As more people have gained access to the internet, certain types of crimes have taken on a digital form. The internet gave millions of people instant access to virtually every type of information they could want, as well as the ability to do other things with less fear of someone catching you or facing prosecution. While many often view computer-based crimes as minor since they are not committed face-to-face or involve an element of violence, the federal government views them as serious offenses.
There is a wide range of crimes that can be committed with a computer. While more common than in the past, it is still remarkably complicated to investigate and prosecute these types of offenses. If you are under investigation in California for a computer crime or are already facing charges of internet crimes, you will benefit from learning more about what you are up against and how you can fight back.
You should take online offenses seriously
Computer crimes can range in type and severity, but they usually involve a person doing something that he or she did not have permission to do. Performing certain activities without consent, accessing private information, taking money online and much more are all ways that crime can happen without a personal interaction. Some examples of computer crimes include:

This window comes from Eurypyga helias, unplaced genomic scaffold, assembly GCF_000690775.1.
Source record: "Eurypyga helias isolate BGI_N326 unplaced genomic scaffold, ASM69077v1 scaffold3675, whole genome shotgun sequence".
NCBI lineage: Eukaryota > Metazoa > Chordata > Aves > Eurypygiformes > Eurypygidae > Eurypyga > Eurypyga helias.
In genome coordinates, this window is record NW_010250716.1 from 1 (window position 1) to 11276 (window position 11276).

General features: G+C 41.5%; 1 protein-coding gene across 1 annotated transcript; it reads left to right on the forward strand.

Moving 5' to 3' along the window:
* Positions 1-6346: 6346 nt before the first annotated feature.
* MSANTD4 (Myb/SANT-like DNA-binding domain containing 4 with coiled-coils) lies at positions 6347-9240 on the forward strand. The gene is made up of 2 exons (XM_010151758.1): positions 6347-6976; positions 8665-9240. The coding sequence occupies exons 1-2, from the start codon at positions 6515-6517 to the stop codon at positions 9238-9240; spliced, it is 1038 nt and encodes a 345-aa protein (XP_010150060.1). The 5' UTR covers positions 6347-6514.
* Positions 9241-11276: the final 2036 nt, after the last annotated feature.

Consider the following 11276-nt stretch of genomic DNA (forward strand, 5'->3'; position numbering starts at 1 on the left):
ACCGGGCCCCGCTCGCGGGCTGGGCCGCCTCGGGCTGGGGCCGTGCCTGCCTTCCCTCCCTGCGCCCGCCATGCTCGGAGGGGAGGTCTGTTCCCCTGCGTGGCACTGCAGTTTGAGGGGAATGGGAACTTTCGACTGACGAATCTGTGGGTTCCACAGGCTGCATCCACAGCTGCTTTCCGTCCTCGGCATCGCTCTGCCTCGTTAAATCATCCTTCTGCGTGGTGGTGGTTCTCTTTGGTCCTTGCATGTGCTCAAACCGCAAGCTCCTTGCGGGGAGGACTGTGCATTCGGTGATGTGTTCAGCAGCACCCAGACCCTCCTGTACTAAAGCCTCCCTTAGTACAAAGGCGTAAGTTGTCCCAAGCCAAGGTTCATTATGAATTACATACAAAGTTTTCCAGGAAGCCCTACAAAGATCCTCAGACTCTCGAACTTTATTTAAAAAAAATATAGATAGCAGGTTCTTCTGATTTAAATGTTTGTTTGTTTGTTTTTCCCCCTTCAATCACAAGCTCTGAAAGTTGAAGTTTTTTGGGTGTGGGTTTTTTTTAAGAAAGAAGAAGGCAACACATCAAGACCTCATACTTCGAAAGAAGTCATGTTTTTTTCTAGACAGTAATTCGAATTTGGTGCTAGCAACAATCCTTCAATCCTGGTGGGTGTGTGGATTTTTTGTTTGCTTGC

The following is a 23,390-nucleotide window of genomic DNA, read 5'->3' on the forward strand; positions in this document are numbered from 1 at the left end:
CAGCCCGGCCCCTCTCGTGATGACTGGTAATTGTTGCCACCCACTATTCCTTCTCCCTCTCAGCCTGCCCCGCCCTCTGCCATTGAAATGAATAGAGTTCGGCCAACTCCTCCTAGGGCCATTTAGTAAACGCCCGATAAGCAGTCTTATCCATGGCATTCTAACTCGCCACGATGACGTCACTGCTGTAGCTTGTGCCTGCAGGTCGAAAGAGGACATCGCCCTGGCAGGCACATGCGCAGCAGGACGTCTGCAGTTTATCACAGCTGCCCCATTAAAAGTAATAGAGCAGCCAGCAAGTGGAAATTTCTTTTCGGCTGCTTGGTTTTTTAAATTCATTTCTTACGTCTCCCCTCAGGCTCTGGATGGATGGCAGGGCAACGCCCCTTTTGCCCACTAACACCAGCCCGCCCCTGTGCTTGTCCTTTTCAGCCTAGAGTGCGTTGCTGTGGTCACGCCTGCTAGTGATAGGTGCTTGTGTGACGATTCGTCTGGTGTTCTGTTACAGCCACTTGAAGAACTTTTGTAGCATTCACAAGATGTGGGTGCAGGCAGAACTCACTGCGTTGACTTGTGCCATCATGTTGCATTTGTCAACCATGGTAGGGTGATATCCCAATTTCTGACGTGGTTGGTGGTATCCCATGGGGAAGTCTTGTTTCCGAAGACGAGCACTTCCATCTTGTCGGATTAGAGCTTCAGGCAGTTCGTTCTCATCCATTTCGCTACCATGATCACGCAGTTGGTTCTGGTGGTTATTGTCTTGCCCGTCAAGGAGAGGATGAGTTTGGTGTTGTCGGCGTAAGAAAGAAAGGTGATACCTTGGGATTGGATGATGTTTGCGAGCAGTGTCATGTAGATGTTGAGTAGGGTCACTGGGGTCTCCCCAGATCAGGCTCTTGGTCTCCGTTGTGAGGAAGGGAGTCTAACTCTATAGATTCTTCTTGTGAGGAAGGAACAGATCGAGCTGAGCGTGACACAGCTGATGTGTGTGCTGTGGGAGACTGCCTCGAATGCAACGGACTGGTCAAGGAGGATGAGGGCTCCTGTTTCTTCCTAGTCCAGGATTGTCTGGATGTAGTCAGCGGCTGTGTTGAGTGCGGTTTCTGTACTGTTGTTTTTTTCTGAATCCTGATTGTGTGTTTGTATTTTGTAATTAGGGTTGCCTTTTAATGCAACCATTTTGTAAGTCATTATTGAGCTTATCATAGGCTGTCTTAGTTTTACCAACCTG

- Interfering with another person’s rightful use of a computer or access to internet
- Copying, changing, deleting, damaging or using data or programs
- Stealing information or a service from a provider
- Using encryption to aid in the commitment of a crime
- Purposefully introducing a virus into a computer system
While these may seem like relatively minor offenses, one can use the internet to commit more severe offenses, including identity theft, sabotage, cyberbullying, falsification of important documents and more. The Federal Bureau of Investigation, as well as other state and federal agencies, take these and other cybercrimes seriously.
To the fullest extent of the law
Due to the growing concern over personal security, national interests and complex nature of online criminal operations, the government prosecutes most cybercrime cases to the fullest extent of the law. If you believe you are soon to be charged, already under investigation or already charged, it is in the interests of your future to take immediate action to protect yourself and seek a beneficial outcome. You have a right to the presumption of innocence and to confront any evidence brought against you.